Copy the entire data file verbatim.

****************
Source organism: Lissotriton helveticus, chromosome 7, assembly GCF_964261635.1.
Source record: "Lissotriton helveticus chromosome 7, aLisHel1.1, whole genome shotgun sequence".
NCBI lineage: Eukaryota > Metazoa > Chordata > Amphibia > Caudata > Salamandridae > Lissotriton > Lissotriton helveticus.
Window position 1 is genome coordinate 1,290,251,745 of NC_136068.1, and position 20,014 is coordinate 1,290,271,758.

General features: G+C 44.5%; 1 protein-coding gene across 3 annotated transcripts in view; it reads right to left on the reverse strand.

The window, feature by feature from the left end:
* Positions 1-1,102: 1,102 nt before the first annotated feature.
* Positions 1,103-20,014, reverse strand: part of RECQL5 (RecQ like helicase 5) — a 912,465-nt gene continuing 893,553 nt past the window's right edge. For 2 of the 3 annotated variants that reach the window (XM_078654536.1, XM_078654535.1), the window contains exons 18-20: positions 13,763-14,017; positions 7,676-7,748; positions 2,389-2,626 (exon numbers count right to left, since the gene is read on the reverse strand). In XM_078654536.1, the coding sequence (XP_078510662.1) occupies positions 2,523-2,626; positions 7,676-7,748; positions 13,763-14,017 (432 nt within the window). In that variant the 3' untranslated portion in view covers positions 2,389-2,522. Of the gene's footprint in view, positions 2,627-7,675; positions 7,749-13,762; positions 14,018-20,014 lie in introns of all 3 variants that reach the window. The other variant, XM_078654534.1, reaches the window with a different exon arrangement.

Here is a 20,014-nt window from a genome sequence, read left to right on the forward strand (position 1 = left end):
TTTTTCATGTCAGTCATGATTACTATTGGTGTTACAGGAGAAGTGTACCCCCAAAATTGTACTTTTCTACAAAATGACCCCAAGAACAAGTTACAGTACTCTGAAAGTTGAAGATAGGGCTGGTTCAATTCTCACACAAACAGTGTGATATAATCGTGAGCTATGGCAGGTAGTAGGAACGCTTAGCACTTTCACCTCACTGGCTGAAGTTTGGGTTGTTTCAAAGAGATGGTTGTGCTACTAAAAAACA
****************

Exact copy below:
Source organism: Lissotriton helveticus, chromosome 7, assembly GCF_964261635.1.
Source record: "Lissotriton helveticus chromosome 7, aLisHel1.1, whole genome shotgun sequence".
NCBI lineage: Eukaryota > Metazoa > Chordata > Amphibia > Caudata > Salamandridae > Lissotriton > Lissotriton helveticus.
Window position 1 is genome coordinate 1,290,251,745 of NC_136068.1, and position 20,014 is coordinate 1,290,271,758.

General features: G+C 44.5%; 1 protein-coding gene across 3 annotated transcripts in view; it reads right to left on the reverse strand.

The window, feature by feature from the left end:
* Positions 1-1,102: 1,102 nt before the first annotated feature.
* Positions 1,103-20,014, reverse strand: part of RECQL5 (RecQ like helicase 5) — a 912,465-nt gene continuing 893,553 nt past the window's right edge. For 2 of the 3 annotated variants that reach the window (XM_078654536.1, XM_078654535.1), the window contains exons 18-20: positions 13,763-14,017; positions 7,676-7,748; positions 2,389-2,626 (exon numbers count right to left, since the gene is read on the reverse strand). In XM_078654536.1, the coding sequence (XP_078510662.1) occupies positions 2,523-2,626; positions 7,676-7,748; positions 13,763-14,017 (432 nt within the window). In that variant the 3' untranslated portion in view covers positions 2,389-2,522. Of the gene's footprint in view, positions 2,627-7,675; positions 7,749-13,762; positions 14,018-20,014 lie in introns of all 3 variants that reach the window. The other variant, XM_078654534.1, reaches the window with a different exon arrangement.

Here is a 20,014-nt window from a genome sequence, read left to right on the forward strand (position 1 = left end):
TTTTTCATGTCAGTCATGATTACTATTGGTGTTACAGGAGAAGTGTACCCCCAAAATTGTACTTTTCTACAAAATGACCCCAAGAACAAGTTACAGTACTCTGAAAGTTGAAGATAGGGCTGGTTCAATTCTCACACAAACAGTGTGATATAATCGTGAGCTATGGCAGGTAGTAGGAACGCTTAGCACTTTCACCTCACTGGCTGAAGTTTGGGTTGTTTCAAAGAGATGGTTGTGCTACTAAAAAACA